Complete biosynthesis of a sulfated chondroitin in Escherichia coli

Authors
Badri, Abinaya
Williams, Asher
Awofiranye, Adeola
Datta, Payel
Xia, Ke
He, Wenqin
Fraser, Keith
Dordick, Jonathan S.
Linhardt, Robert J.
Koffas, Mattheos A.G.
ORCID
https://orcid.org/0000-0003-2219-5833
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Issue Date
2021-12-01
Keywords
Biology , Chemistry and chemical biology , Chemical and biological engineering , Biomedical engineering
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Terms of Use
Attribution 3.0 United States
CC BY : this license allows reusers to distribute, remix, adapt, and build upon the material in any medium or format, so long as attribution is given to the creator. The license allows for commercial use. Credit must be given to the authors and the original work must be properly cited.
Full Citation
Complete biosynthesis of a sulfated chondroitin in Escherichia coli, A. Badri, A. Williams, A. Awofiranye, P. Datta, K. Xia, W. He, K. Fraser, J. S. Dordick, R. J. Linhardt, M. A. G. Koffas, Nature Communications, 12, 1389, 2021.
Abstract
Sulfated glycosaminoglycans (GAGs) are a class of important biologics that are currently manufactured by extraction from animal tissues. Although such methods are unsustainable and prone to contamination, animal-free production methods have not emerged as competitive alternatives due to complexities in scale-up, requirement for multiple stages and cost of co-factors and purification. Here, we demonstrate the development of single microbial cell factories capable of complete, one-step biosynthesis of chondroitin sulfate (CS), a type of GAG. We engineer E. coli to produce all three required components for CS production–chondroitin, sulfate donor and sulfotransferase. In this way, we achieve intracellular CS production of ~27 μg/g dry-cell-weight with about 96% of the disaccharides sulfated. We further explore four different factors that can affect the sulfation levels of this microbial product. Overall, this is a demonstration of simple, one-step microbial production of a sulfated GAG and marks an important step in the animal-free production of these molecules.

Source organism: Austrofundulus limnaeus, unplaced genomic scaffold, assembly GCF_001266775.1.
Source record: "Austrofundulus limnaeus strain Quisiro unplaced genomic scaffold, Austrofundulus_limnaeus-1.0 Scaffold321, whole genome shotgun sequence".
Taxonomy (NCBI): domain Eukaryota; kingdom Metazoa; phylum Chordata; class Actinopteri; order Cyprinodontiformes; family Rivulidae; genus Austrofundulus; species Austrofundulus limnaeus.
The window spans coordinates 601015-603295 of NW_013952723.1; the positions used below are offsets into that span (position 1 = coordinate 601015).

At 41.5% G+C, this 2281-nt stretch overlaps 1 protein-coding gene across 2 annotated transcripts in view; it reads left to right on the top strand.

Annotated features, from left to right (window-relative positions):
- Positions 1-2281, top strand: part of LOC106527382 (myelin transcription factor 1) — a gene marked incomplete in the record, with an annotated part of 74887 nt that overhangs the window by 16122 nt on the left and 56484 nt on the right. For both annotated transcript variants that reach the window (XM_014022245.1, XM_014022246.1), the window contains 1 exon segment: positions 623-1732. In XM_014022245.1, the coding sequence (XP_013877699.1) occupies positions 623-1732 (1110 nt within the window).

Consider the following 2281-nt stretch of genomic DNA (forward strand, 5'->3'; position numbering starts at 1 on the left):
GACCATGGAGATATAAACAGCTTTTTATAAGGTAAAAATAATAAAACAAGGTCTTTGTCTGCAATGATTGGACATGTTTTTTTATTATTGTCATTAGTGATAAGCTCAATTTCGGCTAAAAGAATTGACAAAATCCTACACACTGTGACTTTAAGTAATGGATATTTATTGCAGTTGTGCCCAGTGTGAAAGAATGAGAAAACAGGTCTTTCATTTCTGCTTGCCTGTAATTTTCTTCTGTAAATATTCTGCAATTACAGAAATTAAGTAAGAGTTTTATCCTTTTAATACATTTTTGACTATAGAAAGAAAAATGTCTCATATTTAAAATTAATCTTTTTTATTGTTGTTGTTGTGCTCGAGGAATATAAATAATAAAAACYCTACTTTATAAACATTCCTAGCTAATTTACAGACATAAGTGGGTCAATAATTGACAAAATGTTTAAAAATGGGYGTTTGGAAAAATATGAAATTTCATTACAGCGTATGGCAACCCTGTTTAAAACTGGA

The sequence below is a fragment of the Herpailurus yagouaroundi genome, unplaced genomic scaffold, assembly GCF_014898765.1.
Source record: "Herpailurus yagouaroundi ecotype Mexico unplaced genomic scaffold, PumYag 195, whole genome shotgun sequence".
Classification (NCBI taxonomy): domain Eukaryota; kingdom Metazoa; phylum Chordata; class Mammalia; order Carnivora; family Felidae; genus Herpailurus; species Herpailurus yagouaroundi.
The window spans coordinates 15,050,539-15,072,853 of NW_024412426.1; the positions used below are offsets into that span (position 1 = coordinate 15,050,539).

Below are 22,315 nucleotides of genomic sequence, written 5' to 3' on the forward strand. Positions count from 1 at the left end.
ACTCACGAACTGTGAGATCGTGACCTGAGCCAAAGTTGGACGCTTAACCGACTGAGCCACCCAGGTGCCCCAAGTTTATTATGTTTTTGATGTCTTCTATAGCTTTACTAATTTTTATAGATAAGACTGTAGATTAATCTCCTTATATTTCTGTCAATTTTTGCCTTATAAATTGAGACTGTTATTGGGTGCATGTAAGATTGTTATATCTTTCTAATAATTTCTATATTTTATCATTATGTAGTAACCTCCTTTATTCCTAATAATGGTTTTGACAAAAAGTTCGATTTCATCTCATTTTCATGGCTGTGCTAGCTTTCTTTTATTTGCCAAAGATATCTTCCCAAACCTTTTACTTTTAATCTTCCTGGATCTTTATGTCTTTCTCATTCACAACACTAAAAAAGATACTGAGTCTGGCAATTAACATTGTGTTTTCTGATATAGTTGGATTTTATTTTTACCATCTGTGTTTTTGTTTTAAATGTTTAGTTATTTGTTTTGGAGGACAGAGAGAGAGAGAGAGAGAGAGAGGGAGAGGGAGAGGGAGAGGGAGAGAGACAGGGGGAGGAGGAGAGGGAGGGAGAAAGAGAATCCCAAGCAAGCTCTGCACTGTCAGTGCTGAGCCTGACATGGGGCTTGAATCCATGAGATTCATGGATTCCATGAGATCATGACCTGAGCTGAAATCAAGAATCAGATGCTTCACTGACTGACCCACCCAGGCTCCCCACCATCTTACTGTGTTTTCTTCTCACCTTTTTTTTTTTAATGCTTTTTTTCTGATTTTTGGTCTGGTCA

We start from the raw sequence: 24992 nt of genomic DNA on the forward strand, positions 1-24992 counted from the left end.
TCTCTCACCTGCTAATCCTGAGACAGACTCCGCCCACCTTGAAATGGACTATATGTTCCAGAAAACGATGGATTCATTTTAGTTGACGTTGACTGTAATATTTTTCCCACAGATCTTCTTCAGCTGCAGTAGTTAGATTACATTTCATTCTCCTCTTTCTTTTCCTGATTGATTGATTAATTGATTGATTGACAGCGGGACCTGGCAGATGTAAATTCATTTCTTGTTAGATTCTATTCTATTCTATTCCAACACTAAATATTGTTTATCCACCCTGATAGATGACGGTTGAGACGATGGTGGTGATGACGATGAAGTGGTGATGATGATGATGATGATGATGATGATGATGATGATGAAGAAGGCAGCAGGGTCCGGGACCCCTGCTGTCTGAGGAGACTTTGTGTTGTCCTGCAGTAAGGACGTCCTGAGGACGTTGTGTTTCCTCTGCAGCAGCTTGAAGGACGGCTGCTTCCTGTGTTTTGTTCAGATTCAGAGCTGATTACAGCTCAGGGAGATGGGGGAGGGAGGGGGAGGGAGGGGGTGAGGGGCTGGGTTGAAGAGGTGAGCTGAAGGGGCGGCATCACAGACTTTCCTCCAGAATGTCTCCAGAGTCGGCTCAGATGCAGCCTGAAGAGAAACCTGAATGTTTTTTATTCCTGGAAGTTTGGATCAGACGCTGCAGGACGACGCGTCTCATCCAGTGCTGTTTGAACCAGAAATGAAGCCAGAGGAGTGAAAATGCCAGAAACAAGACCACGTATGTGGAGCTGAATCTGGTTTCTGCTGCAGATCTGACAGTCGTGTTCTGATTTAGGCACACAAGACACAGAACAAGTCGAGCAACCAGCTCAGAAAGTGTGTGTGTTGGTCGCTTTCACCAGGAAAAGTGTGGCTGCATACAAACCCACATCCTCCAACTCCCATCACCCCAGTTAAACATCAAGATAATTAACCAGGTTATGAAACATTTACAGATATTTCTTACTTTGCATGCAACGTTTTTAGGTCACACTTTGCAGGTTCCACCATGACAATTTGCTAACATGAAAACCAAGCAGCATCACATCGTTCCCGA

Description
Nature Communications, 12, 1389
Note : if this item contains full text it may be a preprint, author manuscript, or a Gold OA copy that permits redistribution with a license such as CC BY. The final version is available through the publisher’s platform.
Department
The Linhardt Research Labs.
The Shirley Ann Jackson, Ph.D. Center for Biotechnology and Interdisciplinary Studies (CBIS)
Publisher
Nature
Relationships
The Linhardt Research Labs Online Collection
Rensselaer Polytechnic Institute, Troy, NY
Nature Communications
https://harc.rpi.edu/
Access
Open Access
CC BY — Creative Commons Attribution